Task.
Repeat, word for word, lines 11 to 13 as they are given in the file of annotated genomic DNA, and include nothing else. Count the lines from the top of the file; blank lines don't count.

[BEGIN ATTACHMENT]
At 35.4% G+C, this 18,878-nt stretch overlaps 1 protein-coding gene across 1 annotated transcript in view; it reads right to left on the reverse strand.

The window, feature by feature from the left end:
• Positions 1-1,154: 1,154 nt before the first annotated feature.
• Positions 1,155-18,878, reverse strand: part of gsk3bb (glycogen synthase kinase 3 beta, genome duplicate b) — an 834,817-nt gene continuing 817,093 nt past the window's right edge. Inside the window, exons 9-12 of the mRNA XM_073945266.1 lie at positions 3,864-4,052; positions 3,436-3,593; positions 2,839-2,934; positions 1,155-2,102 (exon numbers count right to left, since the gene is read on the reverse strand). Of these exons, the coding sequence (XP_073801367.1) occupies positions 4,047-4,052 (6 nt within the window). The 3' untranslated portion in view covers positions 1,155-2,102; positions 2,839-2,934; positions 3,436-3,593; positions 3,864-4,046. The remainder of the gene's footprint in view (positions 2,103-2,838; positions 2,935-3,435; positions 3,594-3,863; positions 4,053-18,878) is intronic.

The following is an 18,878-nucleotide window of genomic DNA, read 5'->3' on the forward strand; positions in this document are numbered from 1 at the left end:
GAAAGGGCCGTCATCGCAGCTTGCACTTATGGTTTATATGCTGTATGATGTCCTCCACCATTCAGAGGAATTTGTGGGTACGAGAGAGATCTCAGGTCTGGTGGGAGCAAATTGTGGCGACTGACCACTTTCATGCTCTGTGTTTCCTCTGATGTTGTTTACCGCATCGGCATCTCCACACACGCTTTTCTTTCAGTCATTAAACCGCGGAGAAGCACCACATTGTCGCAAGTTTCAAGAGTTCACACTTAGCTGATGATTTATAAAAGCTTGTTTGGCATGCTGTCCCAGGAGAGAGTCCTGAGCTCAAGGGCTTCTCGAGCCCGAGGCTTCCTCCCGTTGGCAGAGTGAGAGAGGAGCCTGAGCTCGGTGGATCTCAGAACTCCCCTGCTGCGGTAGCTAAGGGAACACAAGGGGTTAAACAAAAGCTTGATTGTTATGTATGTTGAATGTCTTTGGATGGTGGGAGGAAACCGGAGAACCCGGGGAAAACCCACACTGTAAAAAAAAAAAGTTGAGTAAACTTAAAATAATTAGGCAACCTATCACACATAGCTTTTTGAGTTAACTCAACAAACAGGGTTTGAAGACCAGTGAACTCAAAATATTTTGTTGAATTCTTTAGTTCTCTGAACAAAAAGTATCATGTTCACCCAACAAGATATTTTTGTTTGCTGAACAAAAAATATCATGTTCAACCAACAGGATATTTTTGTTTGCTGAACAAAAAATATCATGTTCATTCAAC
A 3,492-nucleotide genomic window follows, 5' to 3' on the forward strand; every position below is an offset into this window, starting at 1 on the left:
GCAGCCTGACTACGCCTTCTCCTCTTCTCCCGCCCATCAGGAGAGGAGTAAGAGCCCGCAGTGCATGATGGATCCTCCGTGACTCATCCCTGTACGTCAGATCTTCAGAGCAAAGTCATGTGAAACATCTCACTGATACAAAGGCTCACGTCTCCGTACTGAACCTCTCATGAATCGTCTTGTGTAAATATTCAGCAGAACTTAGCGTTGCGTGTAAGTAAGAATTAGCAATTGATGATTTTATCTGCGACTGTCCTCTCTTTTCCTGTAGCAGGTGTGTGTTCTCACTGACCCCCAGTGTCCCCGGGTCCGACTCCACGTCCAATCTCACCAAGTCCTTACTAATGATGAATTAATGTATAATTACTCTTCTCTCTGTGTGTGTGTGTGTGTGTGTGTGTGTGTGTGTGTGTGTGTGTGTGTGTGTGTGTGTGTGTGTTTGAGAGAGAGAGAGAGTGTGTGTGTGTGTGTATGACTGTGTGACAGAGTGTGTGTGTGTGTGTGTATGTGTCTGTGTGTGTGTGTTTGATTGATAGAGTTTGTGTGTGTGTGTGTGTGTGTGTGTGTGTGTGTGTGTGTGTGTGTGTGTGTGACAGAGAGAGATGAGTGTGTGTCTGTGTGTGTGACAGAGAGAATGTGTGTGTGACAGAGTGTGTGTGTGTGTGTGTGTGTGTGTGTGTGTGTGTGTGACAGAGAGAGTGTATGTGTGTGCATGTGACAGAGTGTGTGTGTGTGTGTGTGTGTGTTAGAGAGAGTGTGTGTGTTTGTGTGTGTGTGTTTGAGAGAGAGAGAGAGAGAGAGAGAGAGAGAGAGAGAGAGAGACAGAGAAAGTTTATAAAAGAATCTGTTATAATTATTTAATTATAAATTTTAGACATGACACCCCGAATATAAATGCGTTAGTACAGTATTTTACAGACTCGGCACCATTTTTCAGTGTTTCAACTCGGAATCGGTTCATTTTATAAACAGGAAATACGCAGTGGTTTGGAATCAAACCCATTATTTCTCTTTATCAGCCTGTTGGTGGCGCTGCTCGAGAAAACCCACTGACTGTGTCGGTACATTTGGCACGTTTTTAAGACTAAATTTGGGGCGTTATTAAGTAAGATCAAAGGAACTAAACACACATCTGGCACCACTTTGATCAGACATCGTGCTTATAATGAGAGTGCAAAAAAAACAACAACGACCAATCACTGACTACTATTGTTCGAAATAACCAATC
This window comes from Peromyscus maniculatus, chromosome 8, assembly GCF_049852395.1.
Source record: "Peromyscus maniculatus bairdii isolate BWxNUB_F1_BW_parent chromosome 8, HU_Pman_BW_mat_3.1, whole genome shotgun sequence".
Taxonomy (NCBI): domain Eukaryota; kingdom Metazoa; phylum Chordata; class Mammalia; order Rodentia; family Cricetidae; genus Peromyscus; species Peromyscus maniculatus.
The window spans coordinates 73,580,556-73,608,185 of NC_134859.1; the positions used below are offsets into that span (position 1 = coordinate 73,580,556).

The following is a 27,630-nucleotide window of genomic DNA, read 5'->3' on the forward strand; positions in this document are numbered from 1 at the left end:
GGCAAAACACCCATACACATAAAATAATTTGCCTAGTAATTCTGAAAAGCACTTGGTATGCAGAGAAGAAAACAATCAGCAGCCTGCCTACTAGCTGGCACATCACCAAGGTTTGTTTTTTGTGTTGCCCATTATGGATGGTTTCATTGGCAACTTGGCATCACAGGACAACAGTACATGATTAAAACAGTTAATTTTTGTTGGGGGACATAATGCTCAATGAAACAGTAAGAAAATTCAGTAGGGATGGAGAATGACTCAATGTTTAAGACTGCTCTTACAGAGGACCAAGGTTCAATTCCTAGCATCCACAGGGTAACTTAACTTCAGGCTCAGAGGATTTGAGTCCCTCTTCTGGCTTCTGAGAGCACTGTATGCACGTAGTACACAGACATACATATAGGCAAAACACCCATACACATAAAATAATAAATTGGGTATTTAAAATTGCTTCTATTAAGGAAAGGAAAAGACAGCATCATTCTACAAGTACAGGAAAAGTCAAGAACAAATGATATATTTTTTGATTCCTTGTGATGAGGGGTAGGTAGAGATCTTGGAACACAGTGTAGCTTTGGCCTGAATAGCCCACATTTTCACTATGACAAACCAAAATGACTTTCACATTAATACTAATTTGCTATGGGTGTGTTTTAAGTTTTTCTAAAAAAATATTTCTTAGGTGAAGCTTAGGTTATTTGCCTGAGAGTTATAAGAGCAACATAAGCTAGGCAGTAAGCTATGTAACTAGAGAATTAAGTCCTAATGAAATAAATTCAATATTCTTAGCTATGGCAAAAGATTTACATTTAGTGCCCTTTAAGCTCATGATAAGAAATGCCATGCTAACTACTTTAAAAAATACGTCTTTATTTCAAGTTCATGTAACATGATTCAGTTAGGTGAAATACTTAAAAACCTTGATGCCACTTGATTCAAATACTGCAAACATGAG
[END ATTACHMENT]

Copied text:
Taxonomy (NCBI): domain Eukaryota; kingdom Metazoa; phylum Chordata; class Mammalia; order Rodentia; family Cricetidae; genus Peromyscus; species Peromyscus maniculatus.
The window spans coordinates 73,580,556-73,608,185 of NC_134859.1; the positions used below are offsets into that span (position 1 = coordinate 73,580,556).

The following is a 27,630-nucleotide window of genomic DNA, read 5'->3' on the forward strand; positions in this document are numbered from 1 at the left end: